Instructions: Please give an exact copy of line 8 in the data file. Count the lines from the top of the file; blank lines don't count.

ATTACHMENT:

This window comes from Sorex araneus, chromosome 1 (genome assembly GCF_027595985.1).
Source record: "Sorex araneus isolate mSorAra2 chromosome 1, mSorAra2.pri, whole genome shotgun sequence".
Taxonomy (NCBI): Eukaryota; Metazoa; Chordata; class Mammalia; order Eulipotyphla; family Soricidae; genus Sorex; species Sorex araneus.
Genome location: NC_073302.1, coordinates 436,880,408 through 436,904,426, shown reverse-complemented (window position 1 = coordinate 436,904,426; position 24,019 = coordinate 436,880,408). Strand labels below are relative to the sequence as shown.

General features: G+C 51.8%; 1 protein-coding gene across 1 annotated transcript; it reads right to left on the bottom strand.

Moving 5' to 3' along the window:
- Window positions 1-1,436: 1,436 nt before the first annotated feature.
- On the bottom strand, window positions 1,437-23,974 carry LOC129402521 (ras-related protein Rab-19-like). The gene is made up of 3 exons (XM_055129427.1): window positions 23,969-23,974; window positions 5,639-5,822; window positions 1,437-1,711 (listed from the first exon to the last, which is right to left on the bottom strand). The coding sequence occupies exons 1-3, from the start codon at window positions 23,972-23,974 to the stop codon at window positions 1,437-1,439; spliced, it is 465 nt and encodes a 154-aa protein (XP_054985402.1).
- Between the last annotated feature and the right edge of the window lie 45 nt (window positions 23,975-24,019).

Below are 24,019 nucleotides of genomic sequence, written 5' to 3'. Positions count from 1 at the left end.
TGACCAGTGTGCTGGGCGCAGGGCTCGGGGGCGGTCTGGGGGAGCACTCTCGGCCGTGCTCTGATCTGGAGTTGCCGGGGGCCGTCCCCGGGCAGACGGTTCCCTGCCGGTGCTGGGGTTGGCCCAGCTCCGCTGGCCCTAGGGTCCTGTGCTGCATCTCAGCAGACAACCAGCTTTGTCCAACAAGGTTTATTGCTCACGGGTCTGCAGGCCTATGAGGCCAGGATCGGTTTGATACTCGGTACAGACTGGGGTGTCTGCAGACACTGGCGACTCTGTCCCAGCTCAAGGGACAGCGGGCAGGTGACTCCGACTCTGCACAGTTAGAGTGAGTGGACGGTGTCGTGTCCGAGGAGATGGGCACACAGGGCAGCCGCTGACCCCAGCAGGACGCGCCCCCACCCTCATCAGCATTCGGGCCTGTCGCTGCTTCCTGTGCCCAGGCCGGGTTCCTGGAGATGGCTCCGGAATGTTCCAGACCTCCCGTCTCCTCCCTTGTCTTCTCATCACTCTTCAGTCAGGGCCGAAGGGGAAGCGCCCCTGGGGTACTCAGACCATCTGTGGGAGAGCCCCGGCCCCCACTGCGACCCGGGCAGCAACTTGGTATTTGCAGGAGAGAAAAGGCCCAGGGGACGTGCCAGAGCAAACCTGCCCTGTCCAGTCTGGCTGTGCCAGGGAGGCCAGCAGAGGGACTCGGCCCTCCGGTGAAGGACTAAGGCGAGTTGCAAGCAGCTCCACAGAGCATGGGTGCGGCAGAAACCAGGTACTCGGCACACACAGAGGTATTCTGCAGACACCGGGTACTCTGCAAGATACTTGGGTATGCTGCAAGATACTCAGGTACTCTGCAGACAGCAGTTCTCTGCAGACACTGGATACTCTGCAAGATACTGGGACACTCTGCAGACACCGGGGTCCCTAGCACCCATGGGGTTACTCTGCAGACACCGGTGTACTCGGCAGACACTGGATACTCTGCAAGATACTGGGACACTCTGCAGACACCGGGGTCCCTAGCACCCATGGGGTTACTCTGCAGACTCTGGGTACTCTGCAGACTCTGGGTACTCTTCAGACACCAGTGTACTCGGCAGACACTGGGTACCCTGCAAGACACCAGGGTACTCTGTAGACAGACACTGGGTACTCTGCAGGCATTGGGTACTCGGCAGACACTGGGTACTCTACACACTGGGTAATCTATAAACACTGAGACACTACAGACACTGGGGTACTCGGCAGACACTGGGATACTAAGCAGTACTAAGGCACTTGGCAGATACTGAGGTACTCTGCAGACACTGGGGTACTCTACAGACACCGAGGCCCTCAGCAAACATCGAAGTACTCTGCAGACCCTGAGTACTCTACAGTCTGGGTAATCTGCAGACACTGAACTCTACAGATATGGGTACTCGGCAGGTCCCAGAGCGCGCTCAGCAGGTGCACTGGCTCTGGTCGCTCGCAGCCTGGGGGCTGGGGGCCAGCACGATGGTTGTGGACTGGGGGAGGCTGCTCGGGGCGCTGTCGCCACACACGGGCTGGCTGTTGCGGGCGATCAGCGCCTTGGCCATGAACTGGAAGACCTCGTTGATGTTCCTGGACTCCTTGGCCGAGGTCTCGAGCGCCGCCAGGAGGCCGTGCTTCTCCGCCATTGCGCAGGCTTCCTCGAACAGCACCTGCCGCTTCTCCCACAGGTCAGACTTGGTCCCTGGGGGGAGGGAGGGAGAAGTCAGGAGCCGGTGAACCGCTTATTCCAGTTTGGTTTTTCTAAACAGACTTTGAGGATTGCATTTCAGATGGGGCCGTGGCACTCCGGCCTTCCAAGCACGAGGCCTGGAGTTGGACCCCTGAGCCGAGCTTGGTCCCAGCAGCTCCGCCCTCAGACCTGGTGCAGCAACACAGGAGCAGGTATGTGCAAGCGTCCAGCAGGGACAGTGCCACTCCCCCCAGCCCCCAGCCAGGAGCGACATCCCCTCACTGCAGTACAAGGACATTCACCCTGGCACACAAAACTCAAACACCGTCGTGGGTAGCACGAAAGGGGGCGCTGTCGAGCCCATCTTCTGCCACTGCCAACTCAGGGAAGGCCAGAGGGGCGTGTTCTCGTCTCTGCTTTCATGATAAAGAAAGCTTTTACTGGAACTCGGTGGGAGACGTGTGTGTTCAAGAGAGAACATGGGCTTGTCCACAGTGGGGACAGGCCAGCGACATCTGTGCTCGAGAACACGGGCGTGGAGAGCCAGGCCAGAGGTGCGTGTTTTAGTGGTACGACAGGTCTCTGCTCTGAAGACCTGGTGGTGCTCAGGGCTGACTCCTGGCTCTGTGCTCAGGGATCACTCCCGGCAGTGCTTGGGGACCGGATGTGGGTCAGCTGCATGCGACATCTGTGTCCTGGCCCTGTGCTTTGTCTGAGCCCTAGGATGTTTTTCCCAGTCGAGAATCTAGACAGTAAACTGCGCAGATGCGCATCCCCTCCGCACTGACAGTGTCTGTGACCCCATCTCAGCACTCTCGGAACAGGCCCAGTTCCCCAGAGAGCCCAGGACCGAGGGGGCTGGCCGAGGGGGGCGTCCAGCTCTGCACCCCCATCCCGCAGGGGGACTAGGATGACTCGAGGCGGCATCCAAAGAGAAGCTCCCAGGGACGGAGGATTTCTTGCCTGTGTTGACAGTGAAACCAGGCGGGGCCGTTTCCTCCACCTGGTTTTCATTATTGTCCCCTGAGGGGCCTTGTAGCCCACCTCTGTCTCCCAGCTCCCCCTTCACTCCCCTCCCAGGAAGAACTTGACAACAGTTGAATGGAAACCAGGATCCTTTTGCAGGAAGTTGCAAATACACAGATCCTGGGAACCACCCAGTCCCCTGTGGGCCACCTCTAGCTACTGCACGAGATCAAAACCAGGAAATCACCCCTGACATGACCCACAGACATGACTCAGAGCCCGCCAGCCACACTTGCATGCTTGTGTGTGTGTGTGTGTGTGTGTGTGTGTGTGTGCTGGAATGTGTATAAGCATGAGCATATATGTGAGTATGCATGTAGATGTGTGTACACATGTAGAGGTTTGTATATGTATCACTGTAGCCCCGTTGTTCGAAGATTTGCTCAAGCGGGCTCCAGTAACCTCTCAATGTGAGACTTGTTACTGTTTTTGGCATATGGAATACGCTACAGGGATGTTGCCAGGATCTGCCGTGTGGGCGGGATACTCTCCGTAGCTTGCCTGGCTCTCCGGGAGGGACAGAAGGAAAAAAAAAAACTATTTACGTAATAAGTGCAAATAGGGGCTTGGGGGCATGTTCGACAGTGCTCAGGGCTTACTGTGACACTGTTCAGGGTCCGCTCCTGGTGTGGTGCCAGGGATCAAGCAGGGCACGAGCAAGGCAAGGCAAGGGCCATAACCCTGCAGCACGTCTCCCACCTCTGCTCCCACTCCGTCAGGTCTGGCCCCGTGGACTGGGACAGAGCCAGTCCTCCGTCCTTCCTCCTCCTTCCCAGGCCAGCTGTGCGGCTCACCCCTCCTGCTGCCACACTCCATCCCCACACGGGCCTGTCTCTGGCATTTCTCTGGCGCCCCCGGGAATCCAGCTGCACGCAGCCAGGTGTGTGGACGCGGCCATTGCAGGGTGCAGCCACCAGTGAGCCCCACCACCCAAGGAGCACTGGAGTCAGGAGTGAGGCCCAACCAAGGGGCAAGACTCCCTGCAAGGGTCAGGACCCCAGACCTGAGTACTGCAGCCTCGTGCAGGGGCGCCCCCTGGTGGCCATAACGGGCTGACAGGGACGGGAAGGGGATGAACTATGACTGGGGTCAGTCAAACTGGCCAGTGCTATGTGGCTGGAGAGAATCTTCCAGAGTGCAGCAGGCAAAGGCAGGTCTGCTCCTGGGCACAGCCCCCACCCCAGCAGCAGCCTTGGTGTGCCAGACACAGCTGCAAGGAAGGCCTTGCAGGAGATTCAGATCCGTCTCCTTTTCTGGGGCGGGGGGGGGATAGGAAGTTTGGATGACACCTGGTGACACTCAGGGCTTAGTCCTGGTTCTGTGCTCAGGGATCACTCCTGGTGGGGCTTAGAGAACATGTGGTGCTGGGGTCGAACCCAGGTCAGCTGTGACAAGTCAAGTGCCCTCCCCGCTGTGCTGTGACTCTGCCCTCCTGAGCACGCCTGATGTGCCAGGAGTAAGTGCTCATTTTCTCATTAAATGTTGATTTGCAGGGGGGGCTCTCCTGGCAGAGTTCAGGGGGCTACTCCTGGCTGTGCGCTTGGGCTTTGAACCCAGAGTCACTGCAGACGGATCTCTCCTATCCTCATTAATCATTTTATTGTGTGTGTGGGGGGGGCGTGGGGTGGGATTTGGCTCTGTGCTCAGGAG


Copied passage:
- On the bottom strand, window positions 1,437-23,974 carry LOC129402521 (ras-related protein Rab-19-like). The gene is made up of 3 exons (XM_055129427.1): window positions 23,969-23,974; window positions 5,639-5,822; window positions 1,437-1,711 (listed from the first exon to the last, which is right to left on the bottom strand). The coding sequence occupies exons 1-3, from the start codon at window positions 23,972-23,974 to the stop codon at window positions 1,437-1,439; spliced, it is 465 nt and encodes a 154-aa protein (XP_054985402.1).